Tales of an Indian Adventure.
In Agora, India, Andy Danylchuk, Patagonia Ambassador, and I finished a day of fly fishing on the Assi Ganga River, one of the high headwaters of the Ganges. We came to the valley to explore and to see if any fish still held in the headwaters close to Dodital, a sacred lake and the Assi Ganga’s source. We fished hard, pouncing relentlessly from pool to pool of emerald water, 1,500 feet deep in a boulder-strewn canyon. We found no fish, and subsequently organized ourselves for a two-day micro-expedition up the valley to find fins. Three sturdy porters, the collective age was likely fifty years, carried our kit, happily, as employment is hard to come by in Agora. One of the porters was Oopi.
Strong as an ox, Oopi is the son of Bajinder. Put simply, Bajinder is tough as the hide of a water buffalo, of which he has one. Bajinder was “lead man” of the Panchayait, or the “community of five.” The leaders of the village, the Panchayait, strive for long term protection of the village and its denizens. Danylchuk and I didn’t make it to Dodital, as the typically passable thoroughfare was guarded by two meters of snow, an anomaly, but one that Bajinder and the residents of Agora are finding increasingly common.
After two days of hiking up and down landslide paths, through idyllic water and lush forests with abundant Black Faced Langoor and Macaque monkeys, we headed back to Agora. En route we passed Oopi’s father’s summer house. Located two hours up valley from Agora, Bajinder’s home is simple and bucolic. Dirt floors, walls built from handmade bricks and the centerpiece of all homes in that region: an interior fire pit. As we shared the living room with two bulls and a cow, we sipped chai tea, as we did at every home into which we were welcomed. Bajinder’s legs are like thin rods, fit but without fat. He spends all summer here with his wife, tending to the fields before retreating to Agora in the fall.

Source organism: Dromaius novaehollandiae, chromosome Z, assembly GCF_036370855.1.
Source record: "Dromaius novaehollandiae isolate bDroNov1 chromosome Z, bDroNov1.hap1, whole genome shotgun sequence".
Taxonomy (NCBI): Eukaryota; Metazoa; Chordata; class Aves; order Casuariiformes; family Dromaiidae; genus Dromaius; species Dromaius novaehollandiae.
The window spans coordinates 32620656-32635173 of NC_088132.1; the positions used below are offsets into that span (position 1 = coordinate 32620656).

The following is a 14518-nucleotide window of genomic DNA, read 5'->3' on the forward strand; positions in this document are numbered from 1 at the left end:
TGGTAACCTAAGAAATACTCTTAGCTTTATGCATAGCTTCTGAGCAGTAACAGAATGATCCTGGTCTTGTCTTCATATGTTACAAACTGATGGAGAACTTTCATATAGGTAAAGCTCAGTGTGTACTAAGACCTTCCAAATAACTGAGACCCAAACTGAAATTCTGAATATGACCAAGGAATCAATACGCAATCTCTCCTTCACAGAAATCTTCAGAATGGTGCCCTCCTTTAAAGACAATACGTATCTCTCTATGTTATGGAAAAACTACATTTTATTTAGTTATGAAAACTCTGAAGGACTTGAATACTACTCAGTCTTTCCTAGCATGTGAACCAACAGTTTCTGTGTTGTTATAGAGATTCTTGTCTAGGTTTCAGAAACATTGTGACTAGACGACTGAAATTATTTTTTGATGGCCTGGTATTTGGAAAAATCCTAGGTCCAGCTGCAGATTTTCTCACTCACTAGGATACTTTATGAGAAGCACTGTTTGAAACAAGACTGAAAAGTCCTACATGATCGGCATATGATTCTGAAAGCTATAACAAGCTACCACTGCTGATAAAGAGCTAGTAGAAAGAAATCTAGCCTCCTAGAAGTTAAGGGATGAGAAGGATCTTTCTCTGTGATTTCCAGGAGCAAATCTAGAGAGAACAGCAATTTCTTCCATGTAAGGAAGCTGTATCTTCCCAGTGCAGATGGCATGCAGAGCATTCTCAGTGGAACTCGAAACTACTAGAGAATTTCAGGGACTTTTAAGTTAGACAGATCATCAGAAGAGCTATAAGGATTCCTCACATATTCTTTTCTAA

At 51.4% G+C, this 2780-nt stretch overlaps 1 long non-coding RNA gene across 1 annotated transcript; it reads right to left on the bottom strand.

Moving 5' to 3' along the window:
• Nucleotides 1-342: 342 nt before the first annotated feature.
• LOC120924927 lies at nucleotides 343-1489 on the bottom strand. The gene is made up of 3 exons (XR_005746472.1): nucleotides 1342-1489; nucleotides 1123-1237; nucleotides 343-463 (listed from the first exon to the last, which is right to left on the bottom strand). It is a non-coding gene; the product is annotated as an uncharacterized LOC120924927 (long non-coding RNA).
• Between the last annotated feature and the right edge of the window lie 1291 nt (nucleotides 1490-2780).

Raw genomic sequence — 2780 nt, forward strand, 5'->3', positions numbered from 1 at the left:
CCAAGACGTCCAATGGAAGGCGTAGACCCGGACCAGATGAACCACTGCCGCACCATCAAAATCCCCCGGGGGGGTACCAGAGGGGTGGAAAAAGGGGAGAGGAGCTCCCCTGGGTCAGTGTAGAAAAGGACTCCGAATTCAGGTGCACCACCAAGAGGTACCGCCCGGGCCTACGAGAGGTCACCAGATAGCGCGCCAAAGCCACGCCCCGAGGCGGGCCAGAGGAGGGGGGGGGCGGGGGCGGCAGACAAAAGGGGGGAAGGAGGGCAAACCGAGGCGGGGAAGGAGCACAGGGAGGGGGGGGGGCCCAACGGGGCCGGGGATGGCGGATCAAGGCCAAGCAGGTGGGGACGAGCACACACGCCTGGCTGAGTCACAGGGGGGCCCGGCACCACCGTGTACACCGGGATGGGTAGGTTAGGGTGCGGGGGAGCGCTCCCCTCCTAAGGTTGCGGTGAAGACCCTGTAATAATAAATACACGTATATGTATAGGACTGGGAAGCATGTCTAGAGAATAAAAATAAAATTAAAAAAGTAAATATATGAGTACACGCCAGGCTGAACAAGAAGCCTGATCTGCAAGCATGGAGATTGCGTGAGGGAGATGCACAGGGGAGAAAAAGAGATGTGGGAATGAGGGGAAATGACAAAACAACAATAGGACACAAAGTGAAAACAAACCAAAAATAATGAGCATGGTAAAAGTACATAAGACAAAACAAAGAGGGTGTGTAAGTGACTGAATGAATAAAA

He spoke, through translation, about what he’s seen in his decades in the Assi Ganga. “The winters are longer, harsher,” he lamented. He cited that he didn’t recall a year that passage to Dodital was thwarted by snow this late in the season. “The monsoons. They are stronger. Spring [the growing season, premonsoon] starts later. Summers are shorter.” These trends, while steeped in scientific supportive data, are palpable at the level of the villager, those whom such change directly affects each day.
“Fall comes earlier than when I was young. Hail storms have killed our kidney bean crops. Just getting through the winter has become harder. We can run out of food.”
Climate changes is affecting us all, on the slopes and off. Be kind to mother earth. She’s the only one we have.
Story and Images Credit: Brian Irwin.
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